But the complete answer to the question of whether states will do a better job depends a lot on the staff and compliance regime in individual states. Almost all of state securities regulators are in the process of asking for more resources to cope with the influx of advisors, said Denise Voigt Crawford, Texas Securities Commissioner and president of NASAA. How much cash-strapped states will pony up remains to be seen. States could also increase user fees to pay for more staff.
Struck, for instance, is in the midst of an analysis of how many RIAs will be added to her caseload, but she is guessing the increase will be about 25%, or about 50 or 60 advisors added to the current total of just over 200. When that analysis is complete, she may ask for more resources to hire more staff. (For contact information for state securities regulators, go the RIABiz Directory home page. There’s a button to the right.)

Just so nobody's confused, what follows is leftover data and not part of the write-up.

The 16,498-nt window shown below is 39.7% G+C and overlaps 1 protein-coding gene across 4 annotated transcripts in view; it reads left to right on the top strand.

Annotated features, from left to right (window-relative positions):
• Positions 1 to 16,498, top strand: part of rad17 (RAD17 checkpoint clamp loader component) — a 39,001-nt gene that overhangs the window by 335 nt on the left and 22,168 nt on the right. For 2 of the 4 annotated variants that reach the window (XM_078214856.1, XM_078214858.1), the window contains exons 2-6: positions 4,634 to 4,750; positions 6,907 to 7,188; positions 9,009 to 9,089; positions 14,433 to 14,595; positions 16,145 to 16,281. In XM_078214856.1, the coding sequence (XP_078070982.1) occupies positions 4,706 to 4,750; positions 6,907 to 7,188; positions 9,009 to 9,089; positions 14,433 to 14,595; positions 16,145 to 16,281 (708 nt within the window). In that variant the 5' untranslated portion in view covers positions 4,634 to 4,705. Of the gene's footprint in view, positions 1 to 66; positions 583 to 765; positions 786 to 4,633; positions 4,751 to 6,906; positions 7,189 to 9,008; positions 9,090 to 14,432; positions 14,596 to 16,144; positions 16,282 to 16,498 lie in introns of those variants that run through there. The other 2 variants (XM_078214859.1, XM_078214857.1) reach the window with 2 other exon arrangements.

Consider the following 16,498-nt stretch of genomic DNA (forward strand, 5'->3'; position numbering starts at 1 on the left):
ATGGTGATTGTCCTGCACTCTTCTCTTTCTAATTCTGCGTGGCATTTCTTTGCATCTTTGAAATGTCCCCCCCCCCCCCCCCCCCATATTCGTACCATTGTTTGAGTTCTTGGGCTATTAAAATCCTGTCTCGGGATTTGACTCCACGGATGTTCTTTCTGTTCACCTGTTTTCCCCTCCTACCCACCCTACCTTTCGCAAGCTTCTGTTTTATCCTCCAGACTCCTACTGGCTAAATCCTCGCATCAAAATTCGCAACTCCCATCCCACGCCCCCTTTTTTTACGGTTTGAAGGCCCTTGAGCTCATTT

To go part of the way to creating a nationwide blanket of regulation, all but one of the states has signed on to a memorandum agreeing to share resources, Crawford said.
But NASAA would not provide a copy of the memorandum, saying that it is an internal document. And it’s not clear how much cooperation there will be across state lines.
As a for-instance, Crawford suggested that state regulators in Connecticut and New Jersey might be able to pick up some of the slack for New York. New York has a confusing law that makes some question whether state securities regulators have the power to examine advisors. It also has about 350 advisors moving to state regulation, according to the IAA.
New Jersey state regulators did not return a call for comment about how involved they could potentially be in New York advisory firms, and a spokeswoman for Connecticut’s state regulator sounded surprised by the whole idea.
“This is not going to be Kumbaya,” Bernstein said, pointing out that taxpayers in one state would most likely object to footing the bill for another states’s regulator work.
In general, he said, “we have some serious questions about whether or not certain states are going to be able to handle this.”
Struck, Wisconsin’s chief regulator, said she anticipated that the cooperation would be mostly along the lines of training. Of course, states have long cooperated in cases where advisors have an office in more than one states.